Are you ready for mobile? Your customers are…

In digital marketing, the golden rule is to always start with what you own, make it work harder and better for you, and then expand.

Self-owned media includes your website and email. You already know that using every day email branding is a powerful marketing tool to drive traffic to your website, social media platforms and newsletter subscriptions.

But, and this is a big BUT, did you know that up to 35% of emails get opened on mobile?!

Given statistics and consumer behavior across the globe, it would be safe to say that, 2012 will probably turn out to have been the year of mobile. Most of the big brands either already have a mobile Web presence or are launching their mobile websites while you are reading this.

Scrolling up and down and from left to right and zooming in and out on websites not optimized for mobile usage is a real pain in the neck. And I’m sure that you – just like me – and 99% of all mobile Web users (according to research) have abandoned such sites, purely because they are impossible to navigate.

So, imagine the seamlessly positive experience you can offer your clients and prospects if they could just breeze through from their email on mobile to your optimized mobile website.

Put some QR codes into the mix and your marketing possibilities, incorporating your mobi site becomes endless. Including QR codes in your print adverts, brochures and business cards bring these seemingly static hard copies to life, and allow your clients instant access to your mobile website.

In Africa alone, there are more than 650 million mobile users and globally, 40% of mobile users are browsing the Web on their handsets.

Optimizing your website for mobile today – and doing it the right way – will give you a real advantage over your competitors. Plus, it will show your valued customers and site visitors that you are doing everything within your power to make THEIR lives easier and provide them with an enjoyable and positive browsing experience.

I know time and money are your most precious commodities, but fast and affordable mobile conversion solutions now exist and your business and brand can be at the fingertips of millions of prospects on mobile within 24-48 hours.

Your clients and prospects may be abandoning your website on their handsets as we speak . . .

Halo Media
Anna Pauw is head of media and communications at themediagenius.com and is dedicated to helping small and medium sized businesses to perform optimally through purpose designed marketing and management business solutions.
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Website: www.themediagenius.com
Twitter: twitter.com/#!/themediagenius
Facebook: The-Media-Genius
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Protect your online reputation

Online reputation management (ORM) has become critical for most companies or establishments in their public relations strategy. With the advent and entrenchment of Social Media even more online conversations are happening today. At this moment, are you aware of what is being said about your brand or your company?

Whether right or wrong, what is being said online will undoubtedly have a major influence on how others perceive your company. I am of the opinion that online reputation is one of the biggest dangers for any company’s future success.

A negative review or comment about your business can cause serious damage online. Your reputation is everything. Trust, credibility and the value you offer are essential on the Web. One negative review or comment can destroy the trust you’ve spent years building and drive away potential customers.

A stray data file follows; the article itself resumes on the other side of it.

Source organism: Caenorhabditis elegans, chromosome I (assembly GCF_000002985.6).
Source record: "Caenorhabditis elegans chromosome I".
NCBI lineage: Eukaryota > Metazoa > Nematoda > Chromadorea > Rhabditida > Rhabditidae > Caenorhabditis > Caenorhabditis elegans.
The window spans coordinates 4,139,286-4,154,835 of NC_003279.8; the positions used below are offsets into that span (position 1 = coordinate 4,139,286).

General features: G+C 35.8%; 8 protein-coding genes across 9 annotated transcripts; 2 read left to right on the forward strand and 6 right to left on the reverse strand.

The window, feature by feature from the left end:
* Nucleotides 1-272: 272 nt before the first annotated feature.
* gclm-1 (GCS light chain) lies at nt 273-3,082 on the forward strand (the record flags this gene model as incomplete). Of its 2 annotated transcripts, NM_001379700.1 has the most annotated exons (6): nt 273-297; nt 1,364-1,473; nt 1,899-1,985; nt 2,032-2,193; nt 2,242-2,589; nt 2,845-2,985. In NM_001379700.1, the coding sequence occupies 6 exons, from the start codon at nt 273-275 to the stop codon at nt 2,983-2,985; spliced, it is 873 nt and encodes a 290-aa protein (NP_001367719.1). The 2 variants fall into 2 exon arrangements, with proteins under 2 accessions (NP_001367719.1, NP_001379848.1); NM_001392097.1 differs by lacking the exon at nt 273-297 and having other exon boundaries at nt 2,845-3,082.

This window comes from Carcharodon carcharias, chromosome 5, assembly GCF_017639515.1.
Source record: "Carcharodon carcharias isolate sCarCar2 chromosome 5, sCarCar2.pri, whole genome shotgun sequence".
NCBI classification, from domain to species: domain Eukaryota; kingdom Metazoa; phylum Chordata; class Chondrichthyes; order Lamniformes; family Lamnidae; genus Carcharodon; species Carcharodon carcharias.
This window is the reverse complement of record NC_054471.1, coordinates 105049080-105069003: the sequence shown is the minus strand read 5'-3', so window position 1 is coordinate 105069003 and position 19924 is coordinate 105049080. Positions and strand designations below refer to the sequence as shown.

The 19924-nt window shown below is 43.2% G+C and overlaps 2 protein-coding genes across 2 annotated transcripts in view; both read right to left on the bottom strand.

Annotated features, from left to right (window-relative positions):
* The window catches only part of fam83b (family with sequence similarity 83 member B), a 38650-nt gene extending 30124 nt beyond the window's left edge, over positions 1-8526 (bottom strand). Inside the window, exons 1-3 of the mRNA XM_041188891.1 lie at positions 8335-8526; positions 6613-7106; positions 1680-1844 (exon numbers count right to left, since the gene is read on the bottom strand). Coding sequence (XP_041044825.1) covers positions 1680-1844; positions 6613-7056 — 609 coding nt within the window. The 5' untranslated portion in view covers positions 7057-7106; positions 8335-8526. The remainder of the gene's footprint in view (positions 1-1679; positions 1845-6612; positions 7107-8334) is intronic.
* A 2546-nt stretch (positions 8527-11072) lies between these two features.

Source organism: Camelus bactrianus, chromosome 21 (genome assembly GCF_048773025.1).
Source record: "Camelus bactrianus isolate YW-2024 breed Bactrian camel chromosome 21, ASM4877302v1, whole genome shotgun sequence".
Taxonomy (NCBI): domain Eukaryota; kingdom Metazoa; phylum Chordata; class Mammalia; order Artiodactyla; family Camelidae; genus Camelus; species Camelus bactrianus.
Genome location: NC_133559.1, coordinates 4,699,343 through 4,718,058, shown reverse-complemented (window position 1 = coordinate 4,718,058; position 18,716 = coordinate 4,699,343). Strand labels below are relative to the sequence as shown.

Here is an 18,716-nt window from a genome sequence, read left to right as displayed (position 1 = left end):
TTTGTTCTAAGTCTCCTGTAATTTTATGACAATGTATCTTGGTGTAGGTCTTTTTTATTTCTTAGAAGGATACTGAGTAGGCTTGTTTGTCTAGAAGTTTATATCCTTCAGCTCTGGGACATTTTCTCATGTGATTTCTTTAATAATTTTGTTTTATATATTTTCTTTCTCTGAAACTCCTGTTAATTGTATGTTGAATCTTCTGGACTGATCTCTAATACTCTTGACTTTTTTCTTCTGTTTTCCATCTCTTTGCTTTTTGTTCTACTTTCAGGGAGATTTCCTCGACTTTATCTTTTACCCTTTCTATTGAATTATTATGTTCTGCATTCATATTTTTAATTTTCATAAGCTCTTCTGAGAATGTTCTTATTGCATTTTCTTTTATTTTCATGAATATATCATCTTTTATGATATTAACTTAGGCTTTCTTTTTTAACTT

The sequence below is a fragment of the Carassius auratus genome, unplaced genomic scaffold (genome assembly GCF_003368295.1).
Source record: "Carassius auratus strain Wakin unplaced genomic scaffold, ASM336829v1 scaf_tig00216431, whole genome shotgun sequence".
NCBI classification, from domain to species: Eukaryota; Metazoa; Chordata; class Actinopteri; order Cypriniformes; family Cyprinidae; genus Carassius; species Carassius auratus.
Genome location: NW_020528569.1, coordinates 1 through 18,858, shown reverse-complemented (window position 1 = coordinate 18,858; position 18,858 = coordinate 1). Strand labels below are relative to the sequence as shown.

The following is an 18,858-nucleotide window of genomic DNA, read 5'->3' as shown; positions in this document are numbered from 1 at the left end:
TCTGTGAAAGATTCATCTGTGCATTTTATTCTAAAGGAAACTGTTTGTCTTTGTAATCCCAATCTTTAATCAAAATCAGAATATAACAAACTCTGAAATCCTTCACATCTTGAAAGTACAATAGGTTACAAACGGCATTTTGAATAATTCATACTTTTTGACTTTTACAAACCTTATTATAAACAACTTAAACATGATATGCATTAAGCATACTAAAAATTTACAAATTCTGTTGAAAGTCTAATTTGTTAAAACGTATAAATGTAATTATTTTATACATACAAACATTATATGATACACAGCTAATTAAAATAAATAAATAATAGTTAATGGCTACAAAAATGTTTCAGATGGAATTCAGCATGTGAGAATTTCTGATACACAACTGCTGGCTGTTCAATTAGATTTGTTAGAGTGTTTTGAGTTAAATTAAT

The question is how to set up the right strategy to help protect your brand from negative influences? Dealing with these issues on behalf of clients on a daily basis, I have put together some pointers which, in my experience, will help you to maintain a positive online reputation.

1. Don’t be caught off guard

Ensure that you are aware of the flaws in your products and/or shortcomings in your service offerings.

Major reputation crises don’t just happen. They’re often caused by company weaknesses that get amplified and exposed.

You might not be able to correct these immediately, but be sure to identify these problem areas, as you can then be better prepared in the event that they become the focus of a negative sentiment or reputation attack.

Various issues can result in customer resentment and make its way onto the Web. Don’t be caught off guard. Know your shortcomings and anticipate the criticism.

2. Expect every little thing might make its way to the web

You should assume that every conversation you have, every memo issued, and every comment you make might be published on the web.

Your company’s online reputation is not just about what you put online, but as much about what others put online about you. The internet has a very wide reach and a negative sentiment about your company can go viral in a matter of minutes. So ensure that your company remains transparent in its dealings with employees and customers alike.

3. Create a great on-line impression

We meet with many groups that suffer from a poor online reputation, only to discover they’re neglecting their biggest asset – their own website content.

Prospective customers, partners as well as marketers and future employees are just a few of the parties that will turn to your own website when determining the reputation of your company. Ensure that they are able to find all the relevant information they would most probably need. It also helps having additional info which they might usually search for somewhere else. Link to reviews of your products and services, publish positive reviews, upload audiovisual elements, and make sure all content is social media shareable.